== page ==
Could We Reduce The Number/Intensity Of North Carolina Auto Accidents By Getting Rid Of Free Parking?
Here’s another potentially very useful, “out of the box” idea for reducing the number of auto accidents in North Carolina and beyond: What if we dramatically changed the parking rules in big cities like Charlotte and Raleigh?
In his landmark opus, the High Cost of Free Parking, Yale University educated researcher, Donald Shoup, builds a compelling case that the American obsession with “free parking” has led to horrific urban problems, including pollution, traffic congestion, reduced quality of life, destruction of urban green space, and accidents.
Shoup argues, pretty convincingly, that our failure to treat parking properly as a commodity — pricing it accordingly and distributing the revenues to local communities, e.g. — is at the root of billions of dollars worth of pathology in North Carolina and beyond.
Fortunately, Shoup has worked out something of a solution — a three-legged program that involves pricing parking fairly to ensure optimal flow of traffic through urban areas and distributing the revenue from parking meters to local businesses and municipalities to make improvements.
His ideas are not just theoretical — they’ve actually already been applied in municipalities in Texas and in California (most recently, a big project in San Francisco), and these projects have been pretty successful.
Why might “free parking” cause auto accidents in North Carolina and elsewhere?
A lot of traffic congestion in urban areas consists of drivers trolling for open spaces. Many of these drivers traverse block after block looking for places to park. When you aggregate this behavior over hundreds and thousands of drivers over years and years, the numbers add up. Think of all the extra emissions that get exhaled when people search for parking. Think about all the miles travelled.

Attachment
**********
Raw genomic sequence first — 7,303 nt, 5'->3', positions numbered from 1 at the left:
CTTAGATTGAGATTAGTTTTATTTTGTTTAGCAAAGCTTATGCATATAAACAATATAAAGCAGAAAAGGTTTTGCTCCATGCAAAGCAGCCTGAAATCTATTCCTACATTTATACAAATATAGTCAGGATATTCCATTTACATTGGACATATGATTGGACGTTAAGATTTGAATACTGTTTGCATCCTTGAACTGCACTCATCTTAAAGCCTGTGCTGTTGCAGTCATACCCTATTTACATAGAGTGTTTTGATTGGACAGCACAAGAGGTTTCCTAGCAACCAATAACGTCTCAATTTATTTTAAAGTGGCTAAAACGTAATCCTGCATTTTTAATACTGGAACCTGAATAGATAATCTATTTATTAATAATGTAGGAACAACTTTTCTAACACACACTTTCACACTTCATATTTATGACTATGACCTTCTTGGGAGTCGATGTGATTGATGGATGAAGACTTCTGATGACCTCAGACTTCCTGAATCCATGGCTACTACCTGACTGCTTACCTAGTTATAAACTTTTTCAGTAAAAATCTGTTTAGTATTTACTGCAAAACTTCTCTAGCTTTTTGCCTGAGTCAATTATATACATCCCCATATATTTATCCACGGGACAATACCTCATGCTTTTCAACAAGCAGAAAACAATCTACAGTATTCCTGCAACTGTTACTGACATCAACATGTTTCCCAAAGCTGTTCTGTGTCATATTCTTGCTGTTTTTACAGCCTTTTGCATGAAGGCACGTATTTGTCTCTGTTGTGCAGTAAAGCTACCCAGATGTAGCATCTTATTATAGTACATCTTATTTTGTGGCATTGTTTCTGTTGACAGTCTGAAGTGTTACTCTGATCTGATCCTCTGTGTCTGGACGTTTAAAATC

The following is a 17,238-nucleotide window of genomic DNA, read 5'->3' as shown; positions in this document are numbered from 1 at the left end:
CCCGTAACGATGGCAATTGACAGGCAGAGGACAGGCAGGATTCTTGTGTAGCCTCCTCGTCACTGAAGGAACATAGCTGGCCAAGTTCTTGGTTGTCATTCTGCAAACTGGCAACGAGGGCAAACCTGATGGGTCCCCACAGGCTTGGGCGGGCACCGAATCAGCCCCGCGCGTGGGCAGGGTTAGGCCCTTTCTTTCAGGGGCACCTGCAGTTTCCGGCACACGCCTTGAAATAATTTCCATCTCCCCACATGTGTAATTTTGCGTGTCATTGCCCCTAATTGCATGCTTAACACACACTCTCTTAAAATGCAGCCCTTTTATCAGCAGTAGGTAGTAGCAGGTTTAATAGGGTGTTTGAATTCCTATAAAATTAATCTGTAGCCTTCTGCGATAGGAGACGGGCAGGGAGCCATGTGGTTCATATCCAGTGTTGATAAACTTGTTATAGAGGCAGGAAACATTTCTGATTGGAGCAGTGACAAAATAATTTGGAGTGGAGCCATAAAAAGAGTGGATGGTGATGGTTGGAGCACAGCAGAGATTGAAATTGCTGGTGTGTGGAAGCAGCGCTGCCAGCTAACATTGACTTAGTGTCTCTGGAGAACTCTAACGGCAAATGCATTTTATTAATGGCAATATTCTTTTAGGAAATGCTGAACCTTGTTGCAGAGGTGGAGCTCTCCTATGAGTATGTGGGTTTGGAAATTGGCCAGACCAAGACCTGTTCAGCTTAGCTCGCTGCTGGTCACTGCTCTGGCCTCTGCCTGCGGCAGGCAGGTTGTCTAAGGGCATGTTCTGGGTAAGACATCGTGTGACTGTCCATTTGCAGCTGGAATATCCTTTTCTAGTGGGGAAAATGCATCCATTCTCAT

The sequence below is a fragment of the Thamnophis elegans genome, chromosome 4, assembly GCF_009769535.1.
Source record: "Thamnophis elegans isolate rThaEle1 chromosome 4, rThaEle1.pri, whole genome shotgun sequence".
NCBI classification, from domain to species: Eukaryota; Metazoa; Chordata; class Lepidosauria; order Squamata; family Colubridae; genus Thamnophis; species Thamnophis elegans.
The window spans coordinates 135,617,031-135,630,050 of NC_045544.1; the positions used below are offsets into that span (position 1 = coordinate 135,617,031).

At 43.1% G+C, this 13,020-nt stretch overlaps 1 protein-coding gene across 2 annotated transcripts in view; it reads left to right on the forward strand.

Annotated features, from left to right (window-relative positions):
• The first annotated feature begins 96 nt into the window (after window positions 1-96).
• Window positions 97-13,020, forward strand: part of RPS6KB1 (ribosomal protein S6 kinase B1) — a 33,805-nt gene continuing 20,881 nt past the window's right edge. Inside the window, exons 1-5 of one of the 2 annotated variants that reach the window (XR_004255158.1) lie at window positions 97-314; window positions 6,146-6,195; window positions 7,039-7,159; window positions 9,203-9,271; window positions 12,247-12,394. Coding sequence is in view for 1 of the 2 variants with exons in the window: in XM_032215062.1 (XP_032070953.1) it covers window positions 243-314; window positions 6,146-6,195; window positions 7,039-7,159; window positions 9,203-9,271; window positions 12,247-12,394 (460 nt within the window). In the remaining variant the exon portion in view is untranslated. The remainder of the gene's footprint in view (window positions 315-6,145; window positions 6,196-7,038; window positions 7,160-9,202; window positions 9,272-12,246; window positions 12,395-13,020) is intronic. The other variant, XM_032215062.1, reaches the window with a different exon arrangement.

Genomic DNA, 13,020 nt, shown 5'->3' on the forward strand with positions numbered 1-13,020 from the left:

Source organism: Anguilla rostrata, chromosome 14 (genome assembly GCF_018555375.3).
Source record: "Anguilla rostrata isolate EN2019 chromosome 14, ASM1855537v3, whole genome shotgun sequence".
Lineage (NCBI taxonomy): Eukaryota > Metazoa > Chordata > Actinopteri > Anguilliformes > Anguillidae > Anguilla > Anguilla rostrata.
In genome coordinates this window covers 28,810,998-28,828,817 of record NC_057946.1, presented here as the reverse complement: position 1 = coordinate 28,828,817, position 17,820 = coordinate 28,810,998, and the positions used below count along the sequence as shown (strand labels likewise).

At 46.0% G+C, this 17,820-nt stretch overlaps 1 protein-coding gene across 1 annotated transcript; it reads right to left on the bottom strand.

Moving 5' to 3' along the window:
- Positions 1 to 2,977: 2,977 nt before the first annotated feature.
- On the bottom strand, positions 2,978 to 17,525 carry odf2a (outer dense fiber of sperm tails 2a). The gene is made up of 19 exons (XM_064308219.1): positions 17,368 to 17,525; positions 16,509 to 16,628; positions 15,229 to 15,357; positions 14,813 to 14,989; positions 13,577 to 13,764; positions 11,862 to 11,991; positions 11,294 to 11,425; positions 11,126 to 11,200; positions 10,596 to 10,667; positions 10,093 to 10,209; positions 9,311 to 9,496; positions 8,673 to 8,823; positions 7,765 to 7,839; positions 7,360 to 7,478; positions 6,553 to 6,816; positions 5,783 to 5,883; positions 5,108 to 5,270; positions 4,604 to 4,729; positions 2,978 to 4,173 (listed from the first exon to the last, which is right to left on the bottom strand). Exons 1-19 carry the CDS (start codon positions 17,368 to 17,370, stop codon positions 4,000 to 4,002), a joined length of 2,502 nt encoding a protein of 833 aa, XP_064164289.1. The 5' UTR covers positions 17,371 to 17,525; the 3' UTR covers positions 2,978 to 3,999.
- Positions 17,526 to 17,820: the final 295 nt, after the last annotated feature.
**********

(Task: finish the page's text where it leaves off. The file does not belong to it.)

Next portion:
As any statistician will tell you, accident prevention is a numbers game. The more miles people drive, the more accidents happen. So when people troll for parking more, they tend to get into more accidents. If municipalities like Raleigh or Charlotte adopted a more Shoup-like parking schema, perhaps we could reduce traffic congestion and accidents. We’d also potentially save millions of dollars, collectively, in the process.
North Carolina’s big cities don’t compare to cities with real parking problems — like Los Angeles. But even if we saw only a relatively modest improvement in number of miles driven and number of accidents per those miles, maybe such a change in structure could lead to a reduction of several dozen accidents a year. Over a few decades, think about how many peoples’ lives would be saved/improved just if we thought a little more constructively about our parking paradigm.